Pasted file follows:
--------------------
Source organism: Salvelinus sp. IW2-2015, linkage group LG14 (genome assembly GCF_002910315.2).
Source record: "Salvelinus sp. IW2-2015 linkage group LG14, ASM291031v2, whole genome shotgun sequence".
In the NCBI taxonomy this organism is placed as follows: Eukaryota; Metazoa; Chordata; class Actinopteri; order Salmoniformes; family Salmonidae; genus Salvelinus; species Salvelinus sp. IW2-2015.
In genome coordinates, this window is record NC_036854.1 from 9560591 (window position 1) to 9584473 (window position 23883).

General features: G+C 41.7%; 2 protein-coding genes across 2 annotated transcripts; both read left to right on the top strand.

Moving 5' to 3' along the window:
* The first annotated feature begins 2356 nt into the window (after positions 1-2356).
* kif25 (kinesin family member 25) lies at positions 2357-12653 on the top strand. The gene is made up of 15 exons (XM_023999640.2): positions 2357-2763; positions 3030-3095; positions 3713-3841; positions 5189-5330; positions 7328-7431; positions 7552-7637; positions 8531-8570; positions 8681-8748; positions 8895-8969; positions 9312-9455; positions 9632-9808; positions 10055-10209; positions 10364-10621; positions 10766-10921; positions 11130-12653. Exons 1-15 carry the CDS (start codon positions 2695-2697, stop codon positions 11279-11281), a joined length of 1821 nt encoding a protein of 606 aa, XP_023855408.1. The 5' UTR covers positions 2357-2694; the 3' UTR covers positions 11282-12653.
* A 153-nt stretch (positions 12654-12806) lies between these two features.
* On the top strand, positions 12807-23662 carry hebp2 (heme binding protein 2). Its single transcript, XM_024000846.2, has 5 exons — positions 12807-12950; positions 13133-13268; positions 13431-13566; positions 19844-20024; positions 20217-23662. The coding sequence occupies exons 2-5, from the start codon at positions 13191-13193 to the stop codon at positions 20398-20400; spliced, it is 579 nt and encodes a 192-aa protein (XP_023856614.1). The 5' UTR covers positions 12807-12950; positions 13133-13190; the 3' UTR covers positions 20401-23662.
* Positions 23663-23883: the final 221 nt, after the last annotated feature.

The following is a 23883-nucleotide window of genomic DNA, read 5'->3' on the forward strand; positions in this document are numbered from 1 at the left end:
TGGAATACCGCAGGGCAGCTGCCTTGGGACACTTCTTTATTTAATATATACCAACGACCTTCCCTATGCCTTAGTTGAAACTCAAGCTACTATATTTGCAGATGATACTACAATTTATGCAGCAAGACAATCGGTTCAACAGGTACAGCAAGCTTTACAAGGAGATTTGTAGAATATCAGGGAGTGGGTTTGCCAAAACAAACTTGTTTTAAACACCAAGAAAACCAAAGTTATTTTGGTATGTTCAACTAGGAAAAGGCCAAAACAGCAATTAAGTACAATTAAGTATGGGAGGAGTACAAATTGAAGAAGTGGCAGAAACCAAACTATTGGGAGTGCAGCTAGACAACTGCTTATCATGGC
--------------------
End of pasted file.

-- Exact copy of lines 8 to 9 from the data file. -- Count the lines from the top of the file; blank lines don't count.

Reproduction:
* kif25 (kinesin family member 25) lies at positions 2357-12653 on the top strand. The gene is made up of 15 exons (XM_023999640.2): positions 2357-2763; positions 3030-3095; positions 3713-3841; positions 5189-5330; positions 7328-7431; positions 7552-7637; positions 8531-8570; positions 8681-8748; positions 8895-8969; positions 9312-9455; positions 9632-9808; positions 10055-10209; positions 10364-10621; positions 10766-10921; positions 11130-12653. Exons 1-15 carry the CDS (start codon positions 2695-2697, stop codon positions 11279-11281), a joined length of 1821 nt encoding a protein of 606 aa, XP_023855408.1. The 5' UTR covers positions 2357-2694; the 3' UTR covers positions 11282-12653.
* A 153-nt stretch (positions 12654-12806) lies between these two features.